She took me to her Elfin grot,
       And there she wept and sighed full sore,
And there I shut her wild wild eyes
       With kisses four.

And there she lullèd me asleep,
       And there I dreamed—Ah! woe betide!—
The latest dream I ever dreamt
       On the cold hill side.

I saw pale kings and princes too,
       Pale warriors, death-pale were they all;
They cried—‘La Belle Dame sans Merci
       Thee hath in thrall!’

I saw their starved lips in the gloam,
       With horrid warning gapèd wide,
And I awoke and found me here,
       On the cold hill’s side.

And this is why I sojourn here,
       Alone and palely loitering,
Though the sedge is withered from the lake,
       And no birds sing.

Analysis:-

Although it doesn’t follow its storyline, this poem takes its title from a 15th-century courtly love poem by Alain Chartier named La Belle Dame sans Mercy. The title of this poem is translated to “The Beautiful Lady Without Mercy”. Like several of Keats’ poems, it primarily focuses on the themes of love and death. The poem follows an encounter between a knight and a beautiful but mysterious woman. She declares her love for him but ultimately leaves him in despair as she abandons him. La Belle Dame sans Merci may be divided into two parts with the first three stanzas a query to a knight and the remaining nine being his reply. “Negative capability” was a concept used by Keats in his poem which gave more importance to intuition and uncertainty above reason and knowledge. It allows what is mysterious or doubtful to remain just that. La Belle Dame Sans Merci is cited as a prime example of “negative capability” in the poems of Keats. It is a hugely popular poem and continues to be referenced in many works of literature, music, art and film.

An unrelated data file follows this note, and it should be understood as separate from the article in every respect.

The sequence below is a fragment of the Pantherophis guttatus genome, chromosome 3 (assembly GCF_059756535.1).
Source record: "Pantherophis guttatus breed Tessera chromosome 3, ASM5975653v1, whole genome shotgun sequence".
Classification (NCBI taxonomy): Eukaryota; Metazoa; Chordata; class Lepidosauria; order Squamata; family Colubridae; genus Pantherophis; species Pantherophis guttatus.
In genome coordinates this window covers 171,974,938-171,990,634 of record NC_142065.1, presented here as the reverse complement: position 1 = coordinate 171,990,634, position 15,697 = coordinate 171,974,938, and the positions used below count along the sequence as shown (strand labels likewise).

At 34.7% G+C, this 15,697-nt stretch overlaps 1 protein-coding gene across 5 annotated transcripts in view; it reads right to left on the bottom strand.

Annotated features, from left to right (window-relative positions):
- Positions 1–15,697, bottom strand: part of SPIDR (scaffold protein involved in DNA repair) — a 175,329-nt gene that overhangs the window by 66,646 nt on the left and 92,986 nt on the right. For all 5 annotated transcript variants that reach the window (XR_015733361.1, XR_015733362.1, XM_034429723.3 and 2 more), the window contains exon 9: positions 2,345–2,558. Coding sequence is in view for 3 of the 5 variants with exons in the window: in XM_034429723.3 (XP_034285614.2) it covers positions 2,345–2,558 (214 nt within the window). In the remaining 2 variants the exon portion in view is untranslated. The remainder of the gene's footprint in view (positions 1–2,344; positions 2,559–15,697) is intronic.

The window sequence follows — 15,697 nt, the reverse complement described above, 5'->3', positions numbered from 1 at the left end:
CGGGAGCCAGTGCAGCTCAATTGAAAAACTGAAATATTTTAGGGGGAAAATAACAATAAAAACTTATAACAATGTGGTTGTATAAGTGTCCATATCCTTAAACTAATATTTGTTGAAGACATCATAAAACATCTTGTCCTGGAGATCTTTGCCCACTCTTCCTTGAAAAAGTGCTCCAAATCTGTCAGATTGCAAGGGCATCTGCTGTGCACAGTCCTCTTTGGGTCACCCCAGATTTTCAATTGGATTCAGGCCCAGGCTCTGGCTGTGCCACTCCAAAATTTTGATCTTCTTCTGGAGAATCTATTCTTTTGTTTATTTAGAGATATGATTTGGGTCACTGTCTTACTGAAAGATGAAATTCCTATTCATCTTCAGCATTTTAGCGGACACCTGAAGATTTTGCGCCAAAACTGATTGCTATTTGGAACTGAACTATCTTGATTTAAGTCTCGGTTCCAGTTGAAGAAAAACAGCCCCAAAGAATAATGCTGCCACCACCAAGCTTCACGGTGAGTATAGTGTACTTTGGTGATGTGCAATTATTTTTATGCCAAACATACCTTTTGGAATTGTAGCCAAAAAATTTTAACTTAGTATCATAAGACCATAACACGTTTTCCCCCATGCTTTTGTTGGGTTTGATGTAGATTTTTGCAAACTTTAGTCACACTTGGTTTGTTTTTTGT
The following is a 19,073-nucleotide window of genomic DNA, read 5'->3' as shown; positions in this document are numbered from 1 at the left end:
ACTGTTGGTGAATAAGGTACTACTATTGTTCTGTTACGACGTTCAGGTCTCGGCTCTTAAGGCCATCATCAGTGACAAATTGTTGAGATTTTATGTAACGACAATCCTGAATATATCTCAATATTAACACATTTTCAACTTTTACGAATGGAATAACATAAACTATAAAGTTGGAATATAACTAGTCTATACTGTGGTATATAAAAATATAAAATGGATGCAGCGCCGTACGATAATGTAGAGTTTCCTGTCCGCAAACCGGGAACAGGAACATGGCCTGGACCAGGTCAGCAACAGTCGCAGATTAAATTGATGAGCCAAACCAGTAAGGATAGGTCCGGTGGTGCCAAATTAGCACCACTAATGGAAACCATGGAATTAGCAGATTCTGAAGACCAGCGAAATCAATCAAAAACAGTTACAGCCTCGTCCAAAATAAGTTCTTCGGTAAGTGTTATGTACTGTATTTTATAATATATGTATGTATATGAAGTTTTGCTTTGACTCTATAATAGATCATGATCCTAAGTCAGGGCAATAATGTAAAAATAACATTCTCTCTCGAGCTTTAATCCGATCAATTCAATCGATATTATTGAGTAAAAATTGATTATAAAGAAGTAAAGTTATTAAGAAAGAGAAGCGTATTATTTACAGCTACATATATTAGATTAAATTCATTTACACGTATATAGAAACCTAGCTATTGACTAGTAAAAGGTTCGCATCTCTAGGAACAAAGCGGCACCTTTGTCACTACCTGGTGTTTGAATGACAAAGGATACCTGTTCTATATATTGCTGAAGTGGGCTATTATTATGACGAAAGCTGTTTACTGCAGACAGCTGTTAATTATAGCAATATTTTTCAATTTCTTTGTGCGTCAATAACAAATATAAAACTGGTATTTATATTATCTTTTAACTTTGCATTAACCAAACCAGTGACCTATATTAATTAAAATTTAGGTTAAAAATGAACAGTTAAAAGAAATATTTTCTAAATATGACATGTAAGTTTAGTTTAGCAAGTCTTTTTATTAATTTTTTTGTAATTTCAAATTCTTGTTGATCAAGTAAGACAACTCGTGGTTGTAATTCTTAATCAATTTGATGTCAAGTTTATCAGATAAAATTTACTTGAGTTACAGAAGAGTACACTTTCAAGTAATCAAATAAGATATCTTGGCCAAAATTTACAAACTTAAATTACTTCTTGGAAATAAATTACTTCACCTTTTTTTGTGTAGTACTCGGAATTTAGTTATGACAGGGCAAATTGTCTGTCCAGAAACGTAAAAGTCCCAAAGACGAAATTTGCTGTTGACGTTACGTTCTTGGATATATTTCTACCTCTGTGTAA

#3 Ode on a Grecian Urn

TypeOde
Published1819

Poem:-

Thou still unravish'd bride of quietness,
       Thou foster-child of silence and slow time,
Sylvan historian, who canst thus express
       A flowery tale more sweetly than our rhyme:
What leaf-fring'd legend haunts about thy shape
       Of deities or mortals, or of both,
               In Tempe or the dales of Arcady?
       What men or gods are these? What maidens loth?
What mad pursuit? What struggle to escape?
               What pipes and timbrels? What wild ecstasy?

Heard melodies are sweet, but those unheard
       Are sweeter; therefore, ye soft pipes, play on;